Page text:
In a report published last week, Oliver Patel assesses the EU’s institutional and strategic approach to the Brexit negotiations, and considers what the EU wants from the process. Here, he summarises the core points of the paper and outlines how the UK has been outflanked by the EU’s negotiating tactics thus far.
October’s European Council summit represented ‘more of the same’ for the Brexit process. Although EU leaders were more cordial than in Salzburg, their fundamental position hasn’t changed: there must be some form of backstop which ties Northern Ireland to the Customs Union and Internal Market for goods, and it can’t be time-limited. Without this, there will be no withdrawal agreement. The ball is now in the UK’s court, they say.
Michael Grubb discusses how to go beyond the recent obstacles in the negotiations and the negative rhetoric by focusing on key sectors where interests are aligned. In his view, energy, climate and transport are the logical sectors from which to start the writing of a new positive relationship.
So: at Salzburg the unstoppable force of Brexit finally met the immovable object of EU concerns about the integrity of its single market, and its insistence that the UK must be “either in or out”. Teresa May is emphatic: she has made a proposal; the EU must respond not with rejection but with suggestions.
As it considers options, the EU’s core dilemma is that what it may see as legitimate defence of the EU’s interests risks being perceived and spun in sections of the UK as an attempt to punish. And one great lesson of history speaks to the EU’s conundrum: punishing countries, however tempting, is a road to disaster. The 1919 Treaty of Paris that imposed devastating reparations payment on Germany after the First World War – which led to enduring European and international crises culminating in the Second World War – is the classic, if extreme, example. In an increasingly fragile world, the UK and the EU need each other.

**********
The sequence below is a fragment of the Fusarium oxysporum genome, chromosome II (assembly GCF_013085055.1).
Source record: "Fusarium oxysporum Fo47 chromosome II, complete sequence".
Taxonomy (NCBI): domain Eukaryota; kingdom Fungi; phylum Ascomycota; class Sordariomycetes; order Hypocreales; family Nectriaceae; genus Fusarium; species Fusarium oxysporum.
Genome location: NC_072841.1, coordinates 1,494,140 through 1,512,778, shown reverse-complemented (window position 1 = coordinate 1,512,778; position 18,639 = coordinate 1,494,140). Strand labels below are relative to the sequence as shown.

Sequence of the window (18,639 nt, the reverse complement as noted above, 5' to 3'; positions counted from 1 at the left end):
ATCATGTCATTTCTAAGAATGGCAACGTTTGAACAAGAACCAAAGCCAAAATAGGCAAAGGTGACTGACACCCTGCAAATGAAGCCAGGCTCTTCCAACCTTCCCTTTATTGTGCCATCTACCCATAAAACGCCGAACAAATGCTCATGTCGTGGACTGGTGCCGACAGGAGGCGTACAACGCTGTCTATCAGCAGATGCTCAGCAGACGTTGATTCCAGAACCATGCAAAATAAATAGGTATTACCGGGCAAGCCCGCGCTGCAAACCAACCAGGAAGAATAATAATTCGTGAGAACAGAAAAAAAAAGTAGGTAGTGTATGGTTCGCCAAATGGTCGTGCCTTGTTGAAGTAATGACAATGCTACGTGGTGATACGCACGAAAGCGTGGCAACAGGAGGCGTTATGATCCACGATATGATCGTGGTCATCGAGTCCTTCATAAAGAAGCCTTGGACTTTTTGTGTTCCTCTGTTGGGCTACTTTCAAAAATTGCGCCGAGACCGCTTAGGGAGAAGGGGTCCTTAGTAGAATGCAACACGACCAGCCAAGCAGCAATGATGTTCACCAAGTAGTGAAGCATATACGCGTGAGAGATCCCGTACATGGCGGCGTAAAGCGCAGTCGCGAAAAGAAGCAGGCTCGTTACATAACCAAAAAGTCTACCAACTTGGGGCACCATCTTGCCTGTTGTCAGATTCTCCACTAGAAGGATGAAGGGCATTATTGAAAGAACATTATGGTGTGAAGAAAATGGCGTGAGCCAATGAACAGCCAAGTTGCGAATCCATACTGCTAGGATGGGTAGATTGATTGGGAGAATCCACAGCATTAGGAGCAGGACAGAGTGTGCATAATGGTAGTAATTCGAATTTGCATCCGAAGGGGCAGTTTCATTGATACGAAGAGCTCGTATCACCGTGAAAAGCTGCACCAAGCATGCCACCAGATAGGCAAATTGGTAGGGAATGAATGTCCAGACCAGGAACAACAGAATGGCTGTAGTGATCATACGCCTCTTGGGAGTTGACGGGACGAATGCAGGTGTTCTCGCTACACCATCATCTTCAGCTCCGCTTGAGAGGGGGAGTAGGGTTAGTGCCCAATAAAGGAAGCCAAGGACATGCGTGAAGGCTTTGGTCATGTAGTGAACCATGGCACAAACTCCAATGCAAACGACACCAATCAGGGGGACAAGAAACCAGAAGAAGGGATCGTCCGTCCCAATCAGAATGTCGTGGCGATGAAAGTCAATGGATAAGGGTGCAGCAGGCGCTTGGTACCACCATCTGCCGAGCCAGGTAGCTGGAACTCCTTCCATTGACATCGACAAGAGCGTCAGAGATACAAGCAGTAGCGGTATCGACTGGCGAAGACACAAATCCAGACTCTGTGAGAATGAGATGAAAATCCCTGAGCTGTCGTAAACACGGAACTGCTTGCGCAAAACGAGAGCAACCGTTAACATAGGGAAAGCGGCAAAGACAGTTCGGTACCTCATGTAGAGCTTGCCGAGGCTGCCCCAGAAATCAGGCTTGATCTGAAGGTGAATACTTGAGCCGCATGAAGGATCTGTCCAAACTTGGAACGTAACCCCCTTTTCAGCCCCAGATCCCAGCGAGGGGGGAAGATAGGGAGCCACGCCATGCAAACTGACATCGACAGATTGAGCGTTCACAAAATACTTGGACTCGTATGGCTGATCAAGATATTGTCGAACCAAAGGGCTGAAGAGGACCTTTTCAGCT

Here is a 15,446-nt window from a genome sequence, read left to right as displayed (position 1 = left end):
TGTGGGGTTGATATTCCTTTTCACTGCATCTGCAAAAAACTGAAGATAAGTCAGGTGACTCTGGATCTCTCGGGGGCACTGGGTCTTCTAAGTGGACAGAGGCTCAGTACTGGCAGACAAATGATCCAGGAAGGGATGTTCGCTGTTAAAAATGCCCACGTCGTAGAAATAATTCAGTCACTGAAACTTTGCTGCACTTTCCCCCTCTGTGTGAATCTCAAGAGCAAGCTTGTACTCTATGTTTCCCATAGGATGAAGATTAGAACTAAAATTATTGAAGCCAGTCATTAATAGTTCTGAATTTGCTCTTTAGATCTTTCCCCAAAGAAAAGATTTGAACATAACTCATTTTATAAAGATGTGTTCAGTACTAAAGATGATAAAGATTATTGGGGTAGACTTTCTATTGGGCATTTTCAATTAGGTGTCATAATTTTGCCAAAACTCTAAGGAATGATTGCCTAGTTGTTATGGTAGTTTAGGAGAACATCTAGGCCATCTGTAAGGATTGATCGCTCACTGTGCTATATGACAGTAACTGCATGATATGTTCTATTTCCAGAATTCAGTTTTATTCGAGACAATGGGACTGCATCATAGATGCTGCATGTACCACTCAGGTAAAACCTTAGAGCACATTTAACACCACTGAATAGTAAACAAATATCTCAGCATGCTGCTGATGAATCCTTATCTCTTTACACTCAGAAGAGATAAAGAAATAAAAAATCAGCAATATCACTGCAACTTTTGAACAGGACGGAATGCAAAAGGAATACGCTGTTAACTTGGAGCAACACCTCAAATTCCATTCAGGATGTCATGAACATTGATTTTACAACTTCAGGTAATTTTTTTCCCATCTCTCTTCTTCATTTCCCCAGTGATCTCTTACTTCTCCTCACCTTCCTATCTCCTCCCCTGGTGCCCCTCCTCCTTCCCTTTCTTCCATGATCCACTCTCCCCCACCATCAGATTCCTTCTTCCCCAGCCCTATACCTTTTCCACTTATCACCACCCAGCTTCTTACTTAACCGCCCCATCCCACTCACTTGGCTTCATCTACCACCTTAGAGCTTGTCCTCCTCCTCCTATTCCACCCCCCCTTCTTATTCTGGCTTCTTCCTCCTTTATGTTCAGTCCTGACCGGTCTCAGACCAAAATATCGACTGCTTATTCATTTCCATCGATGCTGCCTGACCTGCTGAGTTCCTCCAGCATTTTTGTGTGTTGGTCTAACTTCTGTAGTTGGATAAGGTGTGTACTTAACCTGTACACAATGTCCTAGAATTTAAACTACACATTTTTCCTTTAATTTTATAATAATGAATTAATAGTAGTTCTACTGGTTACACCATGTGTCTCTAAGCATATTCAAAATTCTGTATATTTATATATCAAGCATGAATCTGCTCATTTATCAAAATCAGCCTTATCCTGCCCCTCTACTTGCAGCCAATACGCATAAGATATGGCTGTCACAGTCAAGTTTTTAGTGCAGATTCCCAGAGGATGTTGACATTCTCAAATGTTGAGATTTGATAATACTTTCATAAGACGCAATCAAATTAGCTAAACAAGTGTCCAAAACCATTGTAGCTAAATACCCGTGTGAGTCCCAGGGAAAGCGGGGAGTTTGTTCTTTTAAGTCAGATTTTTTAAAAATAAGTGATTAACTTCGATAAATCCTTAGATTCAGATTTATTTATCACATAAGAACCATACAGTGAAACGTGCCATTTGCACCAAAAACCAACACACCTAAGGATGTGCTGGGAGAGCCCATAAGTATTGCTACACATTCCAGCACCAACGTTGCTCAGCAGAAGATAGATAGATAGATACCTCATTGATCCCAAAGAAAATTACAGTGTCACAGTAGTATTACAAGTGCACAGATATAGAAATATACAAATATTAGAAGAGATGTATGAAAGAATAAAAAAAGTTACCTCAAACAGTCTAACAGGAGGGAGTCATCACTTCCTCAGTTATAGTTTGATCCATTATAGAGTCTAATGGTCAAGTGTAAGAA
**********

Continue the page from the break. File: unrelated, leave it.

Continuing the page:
With ‘exit day’ less than six months away, public debate about a second Brexit vote continues. In this new post on this topic, Jess Sargeant, Alan Renwick and Meg Russell outline the key decision points and processes by which MPs or the government might choose to trigger a second referendum.
In our previous blogpost we considered how long it would take to hold a second referendum on Brexit, concluding that an extension to Article 50 would almost certainly be required. The length of the necessary extension would depend on when the referendum was triggered. Calling a referendum requires a majority in parliament, and whether such a majority exists will depend on political and circumstantial factors. But by examining the process of Brexit we can identify a number of key junctures at which a decision to hold a referendum could be made.
Richard Bellamy discusses the circumstances that would allow for a second referendum to take place. Beyond the difficulties to overcome a potential “betrayal” effect, the design of this new vote would be highly controversial and it does not seem likely that Justine Greening’s system of first and second preferences would make it more legitimate in the eyes of the electorate and politicians.
Theresa May has announced there will be no second Brexit referendum under any circumstances, prompting the wits of social media to recall her similar assurances regarding a snap election and declare that naturally there will now be one. Trying to divine what the Prime Minister really believes or wants seems a thankless task. However, a reasonable hypothesis is that she considers such a declaration as necessary to stem accusations of betrayal by the hard Brexit wing of her party, especially given some soft Brexiters and even a few Remainers also believe the popular vote for Brexit has to be honoured, and to buttress her authority to negotiate an agreement with the EU on the basis of proposals likely to win Parliamentary support. If so, two questions arise: first, does the accusation of ‘betrayal’ in the event of a second referendum have any foundation at all and second, and probably more importantly, under what political circumstances might she (or any immediate successor) be pushed into granting a second referendum?
What, if anything, could still derail the Brexit process in the coming months? Kirsty Hughes thinks the biggest political crisis might be yet to come as the negotiations unfold. Particular stumbling blocks include Northern Ireland and the future customs arrangements.
With just six months to go to finalise the Brexit withdrawal agreement, the watchword most frequently heard around Whitehall and Westminster is ‘uncertainty’. The cabinet are at daggers drawn over the future customs relationship with the EU – a row that pays little attention to what the EU might agree to. And there is no visible progress on the backstop that would allow Northern Ireland to keep the border open whatever the future relationship. Continue reading